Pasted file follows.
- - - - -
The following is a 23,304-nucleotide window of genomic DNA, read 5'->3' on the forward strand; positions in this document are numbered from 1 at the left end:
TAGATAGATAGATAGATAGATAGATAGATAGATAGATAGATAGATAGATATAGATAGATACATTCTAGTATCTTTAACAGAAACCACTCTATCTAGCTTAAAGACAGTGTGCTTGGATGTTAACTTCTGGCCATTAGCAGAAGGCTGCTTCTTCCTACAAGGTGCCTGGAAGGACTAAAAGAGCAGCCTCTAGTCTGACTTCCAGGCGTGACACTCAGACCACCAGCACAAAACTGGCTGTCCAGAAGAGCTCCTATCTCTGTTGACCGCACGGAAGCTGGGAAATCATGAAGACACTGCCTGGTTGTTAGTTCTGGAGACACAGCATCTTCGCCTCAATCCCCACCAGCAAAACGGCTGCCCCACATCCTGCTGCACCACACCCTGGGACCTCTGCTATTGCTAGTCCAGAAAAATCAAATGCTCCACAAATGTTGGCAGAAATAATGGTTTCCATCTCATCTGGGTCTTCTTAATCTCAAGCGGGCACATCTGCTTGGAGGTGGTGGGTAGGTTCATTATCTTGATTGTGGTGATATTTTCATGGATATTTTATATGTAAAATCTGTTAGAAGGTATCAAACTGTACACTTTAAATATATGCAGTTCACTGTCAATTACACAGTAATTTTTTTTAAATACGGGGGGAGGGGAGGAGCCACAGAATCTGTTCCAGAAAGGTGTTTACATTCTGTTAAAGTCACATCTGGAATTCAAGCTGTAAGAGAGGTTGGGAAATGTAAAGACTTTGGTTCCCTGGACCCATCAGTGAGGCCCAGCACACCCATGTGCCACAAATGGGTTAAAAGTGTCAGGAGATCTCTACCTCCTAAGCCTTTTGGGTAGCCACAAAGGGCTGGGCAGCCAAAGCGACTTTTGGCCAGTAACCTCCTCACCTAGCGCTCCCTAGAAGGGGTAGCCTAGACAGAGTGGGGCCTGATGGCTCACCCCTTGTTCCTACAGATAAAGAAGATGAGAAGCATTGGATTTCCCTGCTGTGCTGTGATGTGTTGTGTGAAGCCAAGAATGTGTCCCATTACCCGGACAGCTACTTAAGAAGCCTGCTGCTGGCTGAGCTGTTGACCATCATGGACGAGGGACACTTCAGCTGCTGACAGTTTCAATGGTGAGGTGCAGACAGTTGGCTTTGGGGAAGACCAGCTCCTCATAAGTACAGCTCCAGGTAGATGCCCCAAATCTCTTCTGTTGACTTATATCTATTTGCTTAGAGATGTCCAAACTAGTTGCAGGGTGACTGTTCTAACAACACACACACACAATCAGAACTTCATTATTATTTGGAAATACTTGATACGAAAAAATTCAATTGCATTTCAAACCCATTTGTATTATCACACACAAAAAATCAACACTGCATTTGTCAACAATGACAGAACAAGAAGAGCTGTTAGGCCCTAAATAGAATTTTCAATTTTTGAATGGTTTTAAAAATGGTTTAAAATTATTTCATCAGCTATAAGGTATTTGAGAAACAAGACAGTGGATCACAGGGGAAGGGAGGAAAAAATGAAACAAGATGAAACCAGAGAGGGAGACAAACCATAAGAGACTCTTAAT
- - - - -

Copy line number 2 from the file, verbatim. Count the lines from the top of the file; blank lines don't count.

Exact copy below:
TAGATAGATAGATAGATAGATAGATAGATAGATAGATAGATAGATAGATATAGATAGATACATTCTAGTATCTTTAACAGAAACCACTCTATCTAGCTTAAAGACAGTGTGCTTGGATGTTAACTTCTGGCCATTAGCAGAAGGCTGCTTCTTCCTACAAGGTGCCTGGAAGGACTAAAAGAGCAGCCTCTAGTCTGACTTCCAGGCGTGACACTCAGACCACCAGCACAAAACTGGCTGTCCAGAAGAGCTCCTATCTCTGTTGACCGCACGGAAGCTGGGAAATCATGAAGACACTGCCTGGTTGTTAGTTCTGGAGACACAGCATCTTCGCCTCAATCCCCACCAGCAAAACGGCTGCCCCACATCCTGCTGCACCACACCCTGGGACCTCTGCTATTGCTAGTCCAGAAAAATCAAATGCTCCACAAATGTTGGCAGAAATAATGGTTTCCATCTCATCTGGGTCTTCTTAATCTCAAGCGGGCACATCTGCTTGGAGGTGGTGGGTAGGTTCATTATCTTGATTGTGGTGATATTTTCATGGATATTTTATATGTAAAATCTGTTAGAAGGTATCAAACTGTACACTTTAAATATATGCAGTTCACTGTCAATTACACAGTAATTTTTTTTAAATACGGGGGGAGGGGAGGAGCCACAGAATCTGTTCCAGAAAGGTGTTTACATTCTGTTAAAGTCACATCTGGAATTCAAGCTGTAAGAGAGGTTGGGAAATGTAAAGACTTTGGTTCCCTGGACCCATCAGTGAGGCCCAGCACACCCATGTGCCACAAATGGGTTAAAAGTGTCAGGAGATCTCTACCTCCTAAGCCTTTTGGGTAGCCACAAAGGGCTGGGCAGCCAAAGCGACTTTTGGCCAGTAACCTCCTCACCTAGCGCTCCCTAGAAGGGGTAGCCTAGACAGAGTGGGGCCTGATGGCTCACCCCTTGTTCCTACAGATAAAGAAGATGAGAAGCATTGGATTTCCCTGCTGTGCTGTGATGTGTTGTGTGAAGCCAAGAATGTGTCCCATTACCCGGACAGCTACTTAAGAAGCCTGCTGCTGGCTGAGCTGTTGACCATCATGGACGAGGGACACTTCAGCTGCTGACAGTTTCAATGGTGAGGTGCAGACAGTTGGCTTTGGGGAAGACCAGCTCCTCATAAGTACAGCTCCAGGTAGATGCCCCAAATCTCTTCTGTTGACTTATATCTATTTGCTTAGAGATGTCCAAACTAGTTGCAGGGTGACTGTTCTAACAACACACACACACAATCAGAACTTCATTATTATTTGGAAATACTTGATACGAAAAAATTCAATTGCATTTCAAACCCATTTGTATTATCACACACAAAAAATCAACACTGCATTTGTCAACAATGACAGAACAAGAAGAGCTGTTAGGCCCTAAATAGAATTTTCAATTTTTGAATGGTTTTAAAAATGGTTTAAAATTATTTCATCAGCTATAAGGTATTTGAGAAACAAGACAGTGGATCACAGGGGAAGGGAGGAAAAAATGAAACAAGATGAAACCAGAGAGGGAGACAAACCATAAGAGACTCTTAAT